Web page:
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BOPPART.

425 the eye, relieved by the rich foliage of the trees in its vicinity, and the mountains behind it irregularly intersected with terraces covered with vines to their very summits. The antiquity of this city is very great; it was one of the fifty places of defence erected on the banks of the Rhine by Drusus Germanicus, and in the middle ages was an imperial city.

Not far from Boppart we saw, on the right bank of the river, a procession of nuns and friars returning to a convent, the belfry of which just peeped above a noble avenue of walnut-trees; they were singing, and their voices increased the solemn effect of the surrounding scenery. We put up for the night at a little village, amid mountains half covered with vineyards, tufted with forests, and checquered with convents and ruined castles. The evening was stormy, and a full moon occasionally brightened the scene frequently we were enveloped in solemn gloom,

When the broken arches are as black as night,

And each shafted Oriel glimmers white,

When the cold light's uncertain show'r

Streams on the ruin'd central tow'r.

Lay of the last Minstrel.

CHAPTER XXIV.

THE YOUNG CONSCRIPT-SINGULAR FRENCH ANECDOTE-ST. GOARITS HISTORY--OBERWESEL--THE PALATINATE-A CELEBRATED VINEYARD--A REGALE BACHARACH-BACCHUS-THE RHYNGAU SONG-RÜDESHEIM--ROMAN DERIVATIONS-THE PRIORY OF JOHANNESBERG-VINEYARDS CLASSED-GRAPES CLASSED.

I HAVE before mentioned the excellent accommodations which I every where experienced at the different towns we stopped at. Although at the last place where we slept there were not above three or four houses, and we were not expected, we had an excellent supper, and clean comfortable beds. After our repast, as we were drinking some excellent hock, many of the company present communicated the object of their voyage, and amongst the rest an elegant young Frenchman, about nineteen, who had charmed us all the way by his politeness and inexhaustible flow of spirits, told us, to my no little surprize, that the object of his excursion would not admit of his returning when he pleased, for he was on his way to join part of the French army at Maynz, or Mayence, as a conscript, for which he had been drawn ; and as his father who was a man of fortune at Aix-la-Chapelle, but was very fond of his money, would not put himself to the expence of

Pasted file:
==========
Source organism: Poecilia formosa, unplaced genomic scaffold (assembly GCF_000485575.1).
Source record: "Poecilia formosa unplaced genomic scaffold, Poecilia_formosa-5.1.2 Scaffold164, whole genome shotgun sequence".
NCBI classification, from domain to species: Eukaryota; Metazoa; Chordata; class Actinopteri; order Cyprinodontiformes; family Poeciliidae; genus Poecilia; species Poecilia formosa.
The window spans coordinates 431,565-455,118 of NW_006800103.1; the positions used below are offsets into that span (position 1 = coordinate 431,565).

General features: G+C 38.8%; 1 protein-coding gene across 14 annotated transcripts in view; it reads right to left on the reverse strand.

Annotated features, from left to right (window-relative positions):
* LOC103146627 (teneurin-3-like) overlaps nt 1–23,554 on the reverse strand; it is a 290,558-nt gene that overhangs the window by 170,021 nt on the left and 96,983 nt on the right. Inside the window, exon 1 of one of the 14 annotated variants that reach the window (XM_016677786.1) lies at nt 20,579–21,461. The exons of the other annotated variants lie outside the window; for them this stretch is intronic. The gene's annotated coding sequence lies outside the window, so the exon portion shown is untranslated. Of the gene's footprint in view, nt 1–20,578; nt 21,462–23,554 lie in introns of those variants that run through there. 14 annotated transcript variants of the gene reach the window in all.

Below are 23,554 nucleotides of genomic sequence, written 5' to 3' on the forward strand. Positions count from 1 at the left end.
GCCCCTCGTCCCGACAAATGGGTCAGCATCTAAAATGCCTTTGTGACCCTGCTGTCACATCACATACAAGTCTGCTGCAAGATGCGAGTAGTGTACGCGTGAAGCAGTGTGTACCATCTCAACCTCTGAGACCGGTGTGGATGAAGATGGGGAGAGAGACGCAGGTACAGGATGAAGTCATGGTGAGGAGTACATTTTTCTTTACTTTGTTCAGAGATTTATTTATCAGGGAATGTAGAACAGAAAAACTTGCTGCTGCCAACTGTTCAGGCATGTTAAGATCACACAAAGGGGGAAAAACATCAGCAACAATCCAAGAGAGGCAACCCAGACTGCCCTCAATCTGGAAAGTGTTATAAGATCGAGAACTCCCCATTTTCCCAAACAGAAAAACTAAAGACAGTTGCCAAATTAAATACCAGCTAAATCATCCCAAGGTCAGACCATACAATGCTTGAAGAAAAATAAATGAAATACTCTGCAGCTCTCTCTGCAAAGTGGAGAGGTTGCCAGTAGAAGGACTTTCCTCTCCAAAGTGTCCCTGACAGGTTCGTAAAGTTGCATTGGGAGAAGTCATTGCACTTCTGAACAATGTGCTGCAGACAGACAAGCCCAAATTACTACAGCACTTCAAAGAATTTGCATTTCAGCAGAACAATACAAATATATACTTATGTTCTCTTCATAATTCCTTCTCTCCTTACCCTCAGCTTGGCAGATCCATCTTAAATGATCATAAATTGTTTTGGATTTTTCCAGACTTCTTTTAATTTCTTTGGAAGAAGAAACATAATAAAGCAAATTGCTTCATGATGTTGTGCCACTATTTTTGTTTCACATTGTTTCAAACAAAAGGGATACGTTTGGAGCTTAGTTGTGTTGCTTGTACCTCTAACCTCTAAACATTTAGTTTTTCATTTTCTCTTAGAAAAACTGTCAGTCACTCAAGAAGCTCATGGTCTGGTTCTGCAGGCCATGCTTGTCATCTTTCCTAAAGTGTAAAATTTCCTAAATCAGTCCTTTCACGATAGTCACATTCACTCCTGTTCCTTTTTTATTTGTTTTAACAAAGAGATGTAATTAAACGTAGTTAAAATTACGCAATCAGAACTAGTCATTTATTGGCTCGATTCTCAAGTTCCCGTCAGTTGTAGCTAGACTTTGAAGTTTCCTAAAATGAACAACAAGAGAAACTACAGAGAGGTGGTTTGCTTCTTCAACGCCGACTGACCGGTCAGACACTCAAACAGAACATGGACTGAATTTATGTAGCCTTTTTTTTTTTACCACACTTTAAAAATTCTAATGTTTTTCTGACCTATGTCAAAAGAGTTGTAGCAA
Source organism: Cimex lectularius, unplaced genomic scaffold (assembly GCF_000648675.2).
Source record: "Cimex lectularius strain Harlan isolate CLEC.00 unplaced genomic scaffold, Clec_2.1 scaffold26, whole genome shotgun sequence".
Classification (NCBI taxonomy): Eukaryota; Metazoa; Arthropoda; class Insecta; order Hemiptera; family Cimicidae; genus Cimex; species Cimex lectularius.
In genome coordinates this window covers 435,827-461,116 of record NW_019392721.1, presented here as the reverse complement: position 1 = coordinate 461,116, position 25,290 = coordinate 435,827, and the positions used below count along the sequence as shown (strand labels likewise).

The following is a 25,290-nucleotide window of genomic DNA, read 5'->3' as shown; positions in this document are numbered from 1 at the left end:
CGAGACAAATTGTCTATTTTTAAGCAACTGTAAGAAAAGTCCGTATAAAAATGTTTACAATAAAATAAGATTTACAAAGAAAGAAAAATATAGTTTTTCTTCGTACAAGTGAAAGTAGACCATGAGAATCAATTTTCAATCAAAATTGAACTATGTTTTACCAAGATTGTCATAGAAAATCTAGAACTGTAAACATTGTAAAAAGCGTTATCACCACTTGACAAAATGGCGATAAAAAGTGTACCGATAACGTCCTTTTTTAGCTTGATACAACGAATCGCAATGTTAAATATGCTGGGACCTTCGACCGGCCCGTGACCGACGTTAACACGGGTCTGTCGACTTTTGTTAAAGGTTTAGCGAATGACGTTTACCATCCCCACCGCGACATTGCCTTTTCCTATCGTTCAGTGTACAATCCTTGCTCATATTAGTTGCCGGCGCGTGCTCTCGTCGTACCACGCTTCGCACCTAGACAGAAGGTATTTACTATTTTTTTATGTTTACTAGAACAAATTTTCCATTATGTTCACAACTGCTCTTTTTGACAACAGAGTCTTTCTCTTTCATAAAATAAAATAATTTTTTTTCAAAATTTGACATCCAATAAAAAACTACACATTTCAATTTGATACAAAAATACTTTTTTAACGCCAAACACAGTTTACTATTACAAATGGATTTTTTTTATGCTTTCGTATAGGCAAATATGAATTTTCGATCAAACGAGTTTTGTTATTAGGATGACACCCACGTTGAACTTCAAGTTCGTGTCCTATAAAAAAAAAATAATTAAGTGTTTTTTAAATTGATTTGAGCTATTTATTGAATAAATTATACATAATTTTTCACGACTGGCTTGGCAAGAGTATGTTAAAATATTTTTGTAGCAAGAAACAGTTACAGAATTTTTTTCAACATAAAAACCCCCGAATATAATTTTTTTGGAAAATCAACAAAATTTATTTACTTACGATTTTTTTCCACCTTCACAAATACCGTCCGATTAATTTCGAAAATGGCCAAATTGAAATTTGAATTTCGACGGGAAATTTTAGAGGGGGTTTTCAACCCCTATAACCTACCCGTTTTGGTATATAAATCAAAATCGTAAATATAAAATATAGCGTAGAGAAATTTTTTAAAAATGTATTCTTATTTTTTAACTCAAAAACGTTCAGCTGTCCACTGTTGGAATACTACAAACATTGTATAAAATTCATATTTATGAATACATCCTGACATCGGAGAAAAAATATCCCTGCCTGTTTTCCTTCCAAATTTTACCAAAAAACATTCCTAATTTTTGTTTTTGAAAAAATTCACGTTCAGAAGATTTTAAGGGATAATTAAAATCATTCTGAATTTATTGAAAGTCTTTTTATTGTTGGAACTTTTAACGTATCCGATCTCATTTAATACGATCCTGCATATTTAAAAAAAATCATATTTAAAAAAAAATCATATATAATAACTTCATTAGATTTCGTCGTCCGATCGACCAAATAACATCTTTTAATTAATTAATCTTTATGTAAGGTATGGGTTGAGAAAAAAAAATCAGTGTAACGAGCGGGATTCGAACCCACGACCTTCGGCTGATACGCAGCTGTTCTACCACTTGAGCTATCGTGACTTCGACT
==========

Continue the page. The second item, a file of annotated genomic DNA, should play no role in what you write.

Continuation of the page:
THE YOUNG CONSCRIPT.

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paying the substitution money for him, "quence," said he with a smile of good humour, "me faut aller en personne." He told us that he had no hopes of raising himself from the ranks but by good conduct and equally good fortune, although his uncle was a general in the service, and commanded that part of the army into which he was soon to be incorporated. Whenever we stopped, he bestowed his money with liberality to beggars and chambermaids, alledging, that as he was about to be a soldier, he ought to live, when he became one, on a soldier's pay, and that to have more till he was promoted, would only make him uncomfortable; adding, that on his arrival at head quarters, he should order a noble dinner, and give his clothes to the waiters, and surrender himself up to the captain of his company. He neither blamed the cruelty of his father, the tyranny of the conscription, nor repined at his unlucky fate, but filling a bumper, exclaimed, "Tout ce qu'il me faut maintenant, "c'est, de devenir bon soldat." "All that I have to do is

I never saw a point more

to make myself a good soldier." easily and comfortably settled in my life. Our young conscript had the best wishes of us all, for his happiness and speedy promotion. This elastic spirit of vivacity seems to be the common property of every Frenchman, and never did it appear more striking than in the following circum

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... the hoary remains of piety and war, under the various tints of progressive day. In a minute after the boat had stopped, all the passengers disappeared to attend matins, it being Sunday, and left me to gaze in amazement upon the stupendous rock of Rheinfels, or the rock of the Rhine, which rises most majestically behind the town, and supports the remains of a vast fortress which bears its name, and which the French demolished in the last war. This fortress was next in strength to that of Ehrenbreitstein; it was in the year 1245 converted from

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